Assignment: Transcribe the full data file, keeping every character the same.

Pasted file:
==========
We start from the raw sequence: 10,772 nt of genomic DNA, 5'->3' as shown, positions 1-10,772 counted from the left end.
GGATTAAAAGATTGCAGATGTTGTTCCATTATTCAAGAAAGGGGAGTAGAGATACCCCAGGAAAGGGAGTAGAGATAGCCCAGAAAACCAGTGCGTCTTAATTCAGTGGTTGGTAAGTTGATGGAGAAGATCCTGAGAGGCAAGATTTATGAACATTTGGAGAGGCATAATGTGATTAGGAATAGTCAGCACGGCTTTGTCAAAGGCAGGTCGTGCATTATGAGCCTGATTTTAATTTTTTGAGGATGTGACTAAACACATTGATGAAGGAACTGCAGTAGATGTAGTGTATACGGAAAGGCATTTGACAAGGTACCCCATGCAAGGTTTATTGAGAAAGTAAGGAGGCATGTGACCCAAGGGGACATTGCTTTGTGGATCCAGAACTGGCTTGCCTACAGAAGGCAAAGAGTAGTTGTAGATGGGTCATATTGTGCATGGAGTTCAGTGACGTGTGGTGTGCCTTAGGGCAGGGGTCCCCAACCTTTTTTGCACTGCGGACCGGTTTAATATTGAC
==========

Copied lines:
We start from the raw sequence: 10,772 nt of genomic DNA, 5'->3' as shown, positions 1-10,772 counted from the left end.
GGATTAAAAGATTGCAGATGTTGTTCCATTATTCAAGAAAGGGGAGTAGAGATACCCCAGGAAAGGGAGTAGAGATAGCCCAGAAAACCAGTGCGTCTTAATTCAGTGGTTGGTAAGTTGATGGAGAAGATCCTGAGAGGCAAGATTTATGAACATTTGGAGAGGCATAATGTGATTAGGAATAGTCAGCACGGCTTTGTCAAAGGCAGGTCGTGCATTATGAGCCTGATTTTAATTTTTTGAGGATGTGACTAAACACATTGATGAAGGAACTGCAGTAGATGTAGTGTATACGGAAAGGCATTTGACAAGGTACCCCATGCAAGGTTTATTGAGAAAGTAAGGAGGCATGTGACCCAAGGGGACATTGCTTTGTGGATCCAGAACTGGCTTGCCTACAGAAGGCAAAGAGTAGTTGTAGATGGGTCATATTGTGCATGGAGTTCAGTGACGTGTGGTGTGCCTTAGGGCAGGGGTCCCCAACCTTTTTTGCACTGCGGACCGGTTTAATATTGAC